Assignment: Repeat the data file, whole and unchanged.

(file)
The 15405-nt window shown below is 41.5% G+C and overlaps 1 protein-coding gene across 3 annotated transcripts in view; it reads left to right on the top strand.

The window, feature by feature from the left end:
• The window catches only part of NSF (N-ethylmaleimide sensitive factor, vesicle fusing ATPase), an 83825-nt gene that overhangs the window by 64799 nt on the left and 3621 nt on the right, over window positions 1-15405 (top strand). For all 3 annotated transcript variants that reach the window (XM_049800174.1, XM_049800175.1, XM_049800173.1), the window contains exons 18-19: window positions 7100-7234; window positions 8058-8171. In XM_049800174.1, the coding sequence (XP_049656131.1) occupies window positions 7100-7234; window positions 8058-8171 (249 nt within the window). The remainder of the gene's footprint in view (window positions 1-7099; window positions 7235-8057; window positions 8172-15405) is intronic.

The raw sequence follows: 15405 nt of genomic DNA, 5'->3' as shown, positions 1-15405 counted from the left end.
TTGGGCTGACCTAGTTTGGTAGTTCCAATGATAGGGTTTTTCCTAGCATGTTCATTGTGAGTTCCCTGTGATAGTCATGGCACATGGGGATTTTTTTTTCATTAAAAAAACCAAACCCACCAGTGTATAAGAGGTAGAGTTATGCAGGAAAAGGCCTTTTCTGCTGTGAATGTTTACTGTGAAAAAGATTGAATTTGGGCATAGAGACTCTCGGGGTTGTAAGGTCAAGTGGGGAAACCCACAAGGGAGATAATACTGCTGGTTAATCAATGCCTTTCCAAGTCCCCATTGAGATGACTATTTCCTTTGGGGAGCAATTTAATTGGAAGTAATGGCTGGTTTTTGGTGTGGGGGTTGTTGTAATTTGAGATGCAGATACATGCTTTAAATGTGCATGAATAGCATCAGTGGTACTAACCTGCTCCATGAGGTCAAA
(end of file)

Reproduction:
The 15405-nt window shown below is 41.5% G+C and overlaps 1 protein-coding gene across 3 annotated transcripts in view; it reads left to right on the top strand.

The window, feature by feature from the left end:
• The window catches only part of NSF (N-ethylmaleimide sensitive factor, vesicle fusing ATPase), an 83825-nt gene that overhangs the window by 64799 nt on the left and 3621 nt on the right, over window positions 1-15405 (top strand). For all 3 annotated transcript variants that reach the window (XM_049800174.1, XM_049800175.1, XM_049800173.1), the window contains exons 18-19: window positions 7100-7234; window positions 8058-8171. In XM_049800174.1, the coding sequence (XP_049656131.1) occupies window positions 7100-7234; window positions 8058-8171 (249 nt within the window). The remainder of the gene's footprint in view (window positions 1-7099; window positions 7235-8057; window positions 8172-15405) is intronic.

The raw sequence follows: 15405 nt of genomic DNA, 5'->3' as shown, positions 1-15405 counted from the left end.
TTGGGCTGACCTAGTTTGGTAGTTCCAATGATAGGGTTTTTCCTAGCATGTTCATTGTGAGTTCCCTGTGATAGTCATGGCACATGGGGATTTTTTTTTCATTAAAAAAACCAAACCCACCAGTGTATAAGAGGTAGAGTTATGCAGGAAAAGGCCTTTTCTGCTGTGAATGTTTACTGTGAAAAAGATTGAATTTGGGCATAGAGACTCTCGGGGTTGTAAGGTCAAGTGGGGAAACCCACAAGGGAGATAATACTGCTGGTTAATCAATGCCTTTCCAAGTCCCCATTGAGATGACTATTTCCTTTGGGGAGCAATTTAATTGGAAGTAATGGCTGGTTTTTGGTGTGGGGGTTGTTGTAATTTGAGATGCAGATACATGCTTTAAATGTGCATGAATAGCATCAGTGGTACTAACCTGCTCCATGAGGTCAAA